“Didn't I tell 'e to feed that cit a
p und of meat every day until ye had
her fat?,' demanded n Irish shopkeeper,
nodding toward a sickly, emaciated cat
that was slinking through the store,
says Everybody’s.
“Ye did thot,” replied his assistant,
“eiT I’ve just been after feedin’ her a
pound of meat this very minute.”
“Faith an’l don’t believe ye. Biiug
me the scales.”
The poor cat was lifted into the scale*.
They balanced at exactly one pound,
“There!” exclaimed the assistant tri
umphantly. “Didn’t I tell ye she’d had
her pound of meat?”
“That’s right,” admitted the boss,
scratching his head. “That’s yer pound
of meat all right. But”—suddenly
looking up—“where the divvil is the
cat?”
When recently leasing a house in a
fashionable suburb of 1 hiladelphia the
lessee filled to examine closely the
terms of the lease. After a time his
landlord called and reminded him that
he was bound to do all the outside paint
ing at certain intervals. The tenant
protested in vain; so he engaged painters
and ordered them to paint the whole
front of the house red, white, and blue—
in stripes.
Mhen it was finished the neighbor
hood rose up in arm*, and the landlord
was frantic. The tenant politely ex
plained that there was nothing In the
I lease about the color, so he intended to
finish the job by painting the back of
the house green with large yellow spots.
The landlord saw that he had met his
match and within a few days the tenant
had anew lease iu which the landlord
undertook to do all the outside painting.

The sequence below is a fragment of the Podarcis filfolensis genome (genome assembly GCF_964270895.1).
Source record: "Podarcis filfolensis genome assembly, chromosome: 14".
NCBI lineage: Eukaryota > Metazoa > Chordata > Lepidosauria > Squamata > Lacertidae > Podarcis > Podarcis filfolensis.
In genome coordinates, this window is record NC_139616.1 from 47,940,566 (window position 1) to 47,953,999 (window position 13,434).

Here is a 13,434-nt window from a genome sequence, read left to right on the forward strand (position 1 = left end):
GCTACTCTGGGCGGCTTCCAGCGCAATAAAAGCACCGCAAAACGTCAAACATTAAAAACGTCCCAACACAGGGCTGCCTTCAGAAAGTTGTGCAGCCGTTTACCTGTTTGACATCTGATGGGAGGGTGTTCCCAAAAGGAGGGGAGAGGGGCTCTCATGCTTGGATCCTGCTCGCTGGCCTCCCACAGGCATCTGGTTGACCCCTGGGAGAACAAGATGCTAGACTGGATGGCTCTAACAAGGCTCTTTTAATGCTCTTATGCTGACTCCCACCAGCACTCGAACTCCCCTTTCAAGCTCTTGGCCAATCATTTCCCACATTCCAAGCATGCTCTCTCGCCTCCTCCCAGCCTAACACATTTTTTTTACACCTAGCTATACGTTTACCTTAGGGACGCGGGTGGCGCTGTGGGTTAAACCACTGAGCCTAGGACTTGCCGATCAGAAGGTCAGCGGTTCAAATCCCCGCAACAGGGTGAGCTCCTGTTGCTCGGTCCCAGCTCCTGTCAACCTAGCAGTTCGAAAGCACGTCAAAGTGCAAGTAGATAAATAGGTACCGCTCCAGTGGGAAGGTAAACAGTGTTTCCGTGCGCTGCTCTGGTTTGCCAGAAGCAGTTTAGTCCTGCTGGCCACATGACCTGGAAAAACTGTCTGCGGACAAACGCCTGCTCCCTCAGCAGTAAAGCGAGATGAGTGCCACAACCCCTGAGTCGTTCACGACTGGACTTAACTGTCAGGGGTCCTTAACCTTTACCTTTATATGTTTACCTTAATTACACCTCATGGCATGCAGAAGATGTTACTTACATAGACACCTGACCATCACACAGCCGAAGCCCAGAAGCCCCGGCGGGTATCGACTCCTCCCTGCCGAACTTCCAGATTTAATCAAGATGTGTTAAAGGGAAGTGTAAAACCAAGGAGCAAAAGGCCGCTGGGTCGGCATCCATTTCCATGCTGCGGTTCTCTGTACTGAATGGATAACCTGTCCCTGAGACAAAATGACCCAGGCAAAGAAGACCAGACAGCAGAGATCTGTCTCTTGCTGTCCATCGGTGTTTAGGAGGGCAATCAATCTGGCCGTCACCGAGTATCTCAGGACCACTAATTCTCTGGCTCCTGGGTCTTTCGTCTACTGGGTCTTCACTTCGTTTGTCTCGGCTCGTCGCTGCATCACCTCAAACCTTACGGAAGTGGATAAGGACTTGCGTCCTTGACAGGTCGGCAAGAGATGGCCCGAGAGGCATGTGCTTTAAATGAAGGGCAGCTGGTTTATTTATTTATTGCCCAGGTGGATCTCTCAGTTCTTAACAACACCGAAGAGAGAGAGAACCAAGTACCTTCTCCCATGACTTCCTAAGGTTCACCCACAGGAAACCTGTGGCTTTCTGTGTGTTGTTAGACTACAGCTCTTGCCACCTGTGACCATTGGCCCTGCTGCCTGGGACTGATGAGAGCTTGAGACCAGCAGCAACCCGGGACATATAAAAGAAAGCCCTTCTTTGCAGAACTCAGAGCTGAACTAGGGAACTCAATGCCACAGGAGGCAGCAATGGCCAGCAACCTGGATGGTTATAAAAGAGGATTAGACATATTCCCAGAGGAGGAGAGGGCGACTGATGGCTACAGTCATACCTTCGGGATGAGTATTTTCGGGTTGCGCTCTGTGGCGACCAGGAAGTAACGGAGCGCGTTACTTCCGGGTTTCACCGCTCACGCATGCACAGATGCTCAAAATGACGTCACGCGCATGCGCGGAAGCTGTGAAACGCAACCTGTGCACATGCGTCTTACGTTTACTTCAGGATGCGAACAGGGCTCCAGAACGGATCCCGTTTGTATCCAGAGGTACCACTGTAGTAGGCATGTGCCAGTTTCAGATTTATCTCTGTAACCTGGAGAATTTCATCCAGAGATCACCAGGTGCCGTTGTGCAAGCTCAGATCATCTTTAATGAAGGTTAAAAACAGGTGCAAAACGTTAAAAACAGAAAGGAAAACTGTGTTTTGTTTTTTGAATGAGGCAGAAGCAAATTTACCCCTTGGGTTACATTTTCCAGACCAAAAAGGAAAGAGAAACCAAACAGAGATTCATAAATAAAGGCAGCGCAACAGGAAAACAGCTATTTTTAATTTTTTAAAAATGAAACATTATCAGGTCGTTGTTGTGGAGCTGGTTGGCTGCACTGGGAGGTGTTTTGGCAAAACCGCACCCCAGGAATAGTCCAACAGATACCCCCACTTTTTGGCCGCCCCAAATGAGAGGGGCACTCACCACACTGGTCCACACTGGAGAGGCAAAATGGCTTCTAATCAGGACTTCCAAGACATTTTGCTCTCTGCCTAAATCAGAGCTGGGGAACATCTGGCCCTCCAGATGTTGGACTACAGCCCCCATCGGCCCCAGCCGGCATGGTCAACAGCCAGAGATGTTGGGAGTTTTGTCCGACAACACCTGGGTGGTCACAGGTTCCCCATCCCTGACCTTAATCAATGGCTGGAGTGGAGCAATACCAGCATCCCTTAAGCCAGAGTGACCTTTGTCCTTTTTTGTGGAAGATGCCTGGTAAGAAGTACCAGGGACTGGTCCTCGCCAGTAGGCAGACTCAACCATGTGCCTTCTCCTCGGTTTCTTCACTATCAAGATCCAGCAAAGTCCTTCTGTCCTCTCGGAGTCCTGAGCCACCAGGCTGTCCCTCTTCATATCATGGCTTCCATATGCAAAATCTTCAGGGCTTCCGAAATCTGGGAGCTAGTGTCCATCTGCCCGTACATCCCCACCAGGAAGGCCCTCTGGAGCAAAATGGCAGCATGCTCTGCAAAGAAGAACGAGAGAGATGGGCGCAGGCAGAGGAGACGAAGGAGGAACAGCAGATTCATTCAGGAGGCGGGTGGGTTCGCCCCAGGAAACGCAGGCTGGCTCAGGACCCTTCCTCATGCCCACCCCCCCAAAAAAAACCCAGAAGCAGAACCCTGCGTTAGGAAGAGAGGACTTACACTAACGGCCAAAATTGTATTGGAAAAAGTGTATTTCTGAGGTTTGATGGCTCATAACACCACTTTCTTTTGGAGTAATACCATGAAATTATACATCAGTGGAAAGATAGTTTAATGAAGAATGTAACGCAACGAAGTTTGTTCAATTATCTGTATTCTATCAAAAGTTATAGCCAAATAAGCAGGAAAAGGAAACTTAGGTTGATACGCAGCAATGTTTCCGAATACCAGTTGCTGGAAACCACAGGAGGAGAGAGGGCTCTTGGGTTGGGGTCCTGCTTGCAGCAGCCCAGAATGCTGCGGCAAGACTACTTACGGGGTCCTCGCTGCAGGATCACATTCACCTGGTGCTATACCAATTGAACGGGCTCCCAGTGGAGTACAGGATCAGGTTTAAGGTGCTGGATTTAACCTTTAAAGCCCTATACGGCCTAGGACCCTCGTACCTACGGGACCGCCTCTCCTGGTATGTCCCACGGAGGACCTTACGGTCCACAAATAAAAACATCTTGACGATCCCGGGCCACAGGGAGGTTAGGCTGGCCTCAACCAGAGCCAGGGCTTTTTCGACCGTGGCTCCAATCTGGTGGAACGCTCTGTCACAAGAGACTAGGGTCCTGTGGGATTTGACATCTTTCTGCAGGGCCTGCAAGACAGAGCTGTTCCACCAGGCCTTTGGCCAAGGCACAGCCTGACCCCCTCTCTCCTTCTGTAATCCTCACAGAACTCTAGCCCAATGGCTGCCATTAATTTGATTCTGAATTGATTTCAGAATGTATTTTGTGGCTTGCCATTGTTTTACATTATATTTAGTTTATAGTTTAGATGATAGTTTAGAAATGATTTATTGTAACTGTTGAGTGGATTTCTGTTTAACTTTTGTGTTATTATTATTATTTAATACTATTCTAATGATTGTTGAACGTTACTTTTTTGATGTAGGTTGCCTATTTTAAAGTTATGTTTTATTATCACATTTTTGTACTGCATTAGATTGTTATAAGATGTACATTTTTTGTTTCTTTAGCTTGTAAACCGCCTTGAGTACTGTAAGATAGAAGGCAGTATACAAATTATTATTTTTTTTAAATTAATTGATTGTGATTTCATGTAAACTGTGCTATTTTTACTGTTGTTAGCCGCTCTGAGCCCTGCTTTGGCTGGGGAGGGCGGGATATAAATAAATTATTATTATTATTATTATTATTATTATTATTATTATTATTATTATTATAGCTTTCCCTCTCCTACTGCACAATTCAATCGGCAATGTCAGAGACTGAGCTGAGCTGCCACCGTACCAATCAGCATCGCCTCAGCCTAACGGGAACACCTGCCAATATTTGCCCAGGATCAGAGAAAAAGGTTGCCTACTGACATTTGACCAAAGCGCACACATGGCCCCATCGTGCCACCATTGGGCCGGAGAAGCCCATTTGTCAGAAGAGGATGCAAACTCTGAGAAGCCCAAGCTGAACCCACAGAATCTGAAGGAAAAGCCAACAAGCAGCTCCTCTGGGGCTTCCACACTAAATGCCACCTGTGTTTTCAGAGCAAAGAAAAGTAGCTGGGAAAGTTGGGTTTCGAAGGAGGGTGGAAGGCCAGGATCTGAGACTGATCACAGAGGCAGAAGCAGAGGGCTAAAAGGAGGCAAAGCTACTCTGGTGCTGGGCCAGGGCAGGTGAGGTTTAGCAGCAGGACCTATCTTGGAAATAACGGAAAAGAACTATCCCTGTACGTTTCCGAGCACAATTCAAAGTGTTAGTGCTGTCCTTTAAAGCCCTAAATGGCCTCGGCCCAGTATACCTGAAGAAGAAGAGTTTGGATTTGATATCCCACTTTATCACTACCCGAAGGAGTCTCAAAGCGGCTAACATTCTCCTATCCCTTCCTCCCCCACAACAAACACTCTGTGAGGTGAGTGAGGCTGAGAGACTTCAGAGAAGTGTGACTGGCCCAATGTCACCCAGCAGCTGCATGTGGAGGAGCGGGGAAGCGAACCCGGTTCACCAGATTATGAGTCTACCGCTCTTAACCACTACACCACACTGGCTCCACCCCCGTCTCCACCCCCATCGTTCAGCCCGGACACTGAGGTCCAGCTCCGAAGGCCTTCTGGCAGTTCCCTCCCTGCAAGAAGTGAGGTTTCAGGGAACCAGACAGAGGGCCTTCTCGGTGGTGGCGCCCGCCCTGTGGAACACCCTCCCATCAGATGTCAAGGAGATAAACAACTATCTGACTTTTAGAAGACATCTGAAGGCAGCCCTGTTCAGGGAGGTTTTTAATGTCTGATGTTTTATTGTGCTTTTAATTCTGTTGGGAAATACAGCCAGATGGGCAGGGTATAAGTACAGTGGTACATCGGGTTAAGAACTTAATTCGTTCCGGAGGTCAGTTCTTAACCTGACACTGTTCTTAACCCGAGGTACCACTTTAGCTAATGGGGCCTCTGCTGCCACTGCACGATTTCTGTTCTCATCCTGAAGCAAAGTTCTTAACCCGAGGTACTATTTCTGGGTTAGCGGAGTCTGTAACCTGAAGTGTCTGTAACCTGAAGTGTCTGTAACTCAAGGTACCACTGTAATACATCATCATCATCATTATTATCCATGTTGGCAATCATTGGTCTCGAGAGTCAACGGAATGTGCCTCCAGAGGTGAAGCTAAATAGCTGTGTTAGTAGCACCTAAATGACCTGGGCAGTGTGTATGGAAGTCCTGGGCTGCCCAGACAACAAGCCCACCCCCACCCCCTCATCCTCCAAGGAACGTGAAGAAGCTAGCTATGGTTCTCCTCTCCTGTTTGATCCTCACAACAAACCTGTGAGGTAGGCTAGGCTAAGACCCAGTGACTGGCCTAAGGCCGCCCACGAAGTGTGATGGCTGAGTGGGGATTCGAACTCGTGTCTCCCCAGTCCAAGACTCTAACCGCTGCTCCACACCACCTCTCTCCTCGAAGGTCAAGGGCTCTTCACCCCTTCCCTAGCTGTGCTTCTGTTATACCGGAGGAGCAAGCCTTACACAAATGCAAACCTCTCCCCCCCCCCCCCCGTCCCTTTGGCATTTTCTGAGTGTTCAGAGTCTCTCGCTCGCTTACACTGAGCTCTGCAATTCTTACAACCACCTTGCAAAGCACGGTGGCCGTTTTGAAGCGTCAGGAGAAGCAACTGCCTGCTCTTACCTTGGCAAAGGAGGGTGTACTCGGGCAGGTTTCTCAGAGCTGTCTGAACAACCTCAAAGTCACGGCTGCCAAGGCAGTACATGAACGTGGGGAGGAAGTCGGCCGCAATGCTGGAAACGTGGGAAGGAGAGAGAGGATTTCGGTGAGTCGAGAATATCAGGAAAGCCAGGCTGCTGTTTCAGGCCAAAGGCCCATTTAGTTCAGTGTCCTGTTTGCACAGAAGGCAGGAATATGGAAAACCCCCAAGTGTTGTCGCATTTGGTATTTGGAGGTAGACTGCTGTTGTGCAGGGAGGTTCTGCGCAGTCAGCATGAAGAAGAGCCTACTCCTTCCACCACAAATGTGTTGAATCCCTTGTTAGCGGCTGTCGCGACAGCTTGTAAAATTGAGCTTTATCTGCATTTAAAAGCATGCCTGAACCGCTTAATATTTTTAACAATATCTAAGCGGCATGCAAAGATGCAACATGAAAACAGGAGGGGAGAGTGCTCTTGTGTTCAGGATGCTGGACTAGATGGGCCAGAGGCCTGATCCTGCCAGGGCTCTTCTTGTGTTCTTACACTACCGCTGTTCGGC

— o —
The English spoken b- the “Pennsyl
vau'a Dutch,” as the iuh bitauts of cer
tain districts in the tern part of the
state are popularly k .a, affords some
rare specimens of e: ;t ession. A man
who was passing a small house on the
outskirts of “Sou Besse em”—that is tne
nearest possible spelling of the local
pronunciation—heard the daughter of
the famiiy calling her brother in to
supper. “George,” she said, “you come
right in. now; pa’s on the table, and ma’s
half et!”
—O —
Dr. John Lovejoy El Ii tt, head worker
of Hudson Guild Settlement, in New
York, was lecturing some boys from the
water front on the doings of Nero. He
gave a vivid picture of the cruelty of the
emperor, and thought that he must have
fixed the idea of non-ethical deeds in the
minds of his hearers. Then he began
questions.
“Boys,” said the teacher, what do you
think of Nero?”
There was no reply, and the class
moved uueasily.
“Well, O’Brien, what do you think of
Nero? Would you say he was a good
man? Would you like to know him?”
No answer, and O’Brien looked long
ingly at the door.
ell, wasn't Nero a b. and man?”
“He never done nr • i i’ to me,” was
the unexpected response, reflecting the
Tammany policy of um butting in.
Anew railway was being made, and,
the design including i small farm, the
officers of the line paid a visit to the
owner, an old lady.
“Madam,” said the surveyor, „we un
derstand that you own this farm, and
it is my duty to inform you that our
new railway will run through your
barn.”
“Oh, will it? ’ said the lady. Well,
let me tell you that the last train will
have to be not later than 0 o’clock, be
cause you’ll not catch me sitting up
after that to open the doors for it cr
anything else. So mind.”
Charitable Institution
Did you ever stop to think, says an
Exchange, that a newspaper is a charit
able institution? Ther** are, however,
times when the chanty of the country
editor seems to have been wasted on
barren soil, and on such occasions he is
justified in refusing t<> again extend the
same charity to the f- oh persons who
fail to appreciate his eh i ts. Such cases
have come to almost everv editor in Iris
career. How many of them have sat up
nights studying how to assist some can
didate to laud the office he is seeking?
How many have spent column after
column of their paper telling of the vir
tues of certain lodges, cieties, churches
or individuals in an eft i t to assist them
over rough places in their journey?
How many have dom.led space and ad
vertising to the successful accomplish
ment of some public enterprise only to
have the saint church,* c-ety, individual